There are not many epidemiological studies regarding status epilepticus in the United States, especially in recent years. Much of the available data on status epilepticus are 10 to 15 years old and derived from small population–based observational studies, before the availability of electronic coding from a large number of centers, thus limiting the generalizability of the results.1- 4 The study by Betjemann et al5 in this issue of JAMA Neurology, using large administrative databases, shows that both diagnosis of and association of mortality with status epilepticus has increased over the past 10 years, specifically in intubated patients for whom status epilepticus was not the principal diagnosis. Thus, it raises questions about why there is an increase in the number of patients receiving a diagnosis of status epilepticus and in status epilepticus–related mortality, how we define status epilepticus, and how this affects hospital outcomes and the allocation of health care resources.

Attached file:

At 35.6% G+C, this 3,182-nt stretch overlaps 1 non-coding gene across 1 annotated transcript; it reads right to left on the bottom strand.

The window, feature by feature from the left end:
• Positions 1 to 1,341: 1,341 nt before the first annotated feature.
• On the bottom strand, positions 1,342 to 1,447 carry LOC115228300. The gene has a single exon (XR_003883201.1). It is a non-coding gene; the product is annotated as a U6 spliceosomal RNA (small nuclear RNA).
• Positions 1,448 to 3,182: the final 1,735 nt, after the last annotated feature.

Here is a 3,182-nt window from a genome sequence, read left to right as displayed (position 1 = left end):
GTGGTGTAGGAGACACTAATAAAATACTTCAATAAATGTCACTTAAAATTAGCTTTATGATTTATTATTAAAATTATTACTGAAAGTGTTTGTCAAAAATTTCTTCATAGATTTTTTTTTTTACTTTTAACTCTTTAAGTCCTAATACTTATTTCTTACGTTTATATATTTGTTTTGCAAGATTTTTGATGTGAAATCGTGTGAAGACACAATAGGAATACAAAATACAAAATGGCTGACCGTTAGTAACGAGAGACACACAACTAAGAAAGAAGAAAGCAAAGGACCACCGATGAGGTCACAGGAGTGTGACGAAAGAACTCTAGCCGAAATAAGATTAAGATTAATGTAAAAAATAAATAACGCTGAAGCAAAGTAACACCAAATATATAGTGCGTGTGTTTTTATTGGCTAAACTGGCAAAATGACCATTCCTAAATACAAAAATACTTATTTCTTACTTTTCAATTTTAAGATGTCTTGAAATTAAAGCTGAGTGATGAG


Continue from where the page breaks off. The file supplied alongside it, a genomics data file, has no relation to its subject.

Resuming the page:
Jongeling AC, Bazil CW, Claassen J. Status EpilepticusRedefined or Increasingly Detected?. JAMA Neurol. 2015;72(6):631-633. doi:10.1001/jamaneurol.2015.0204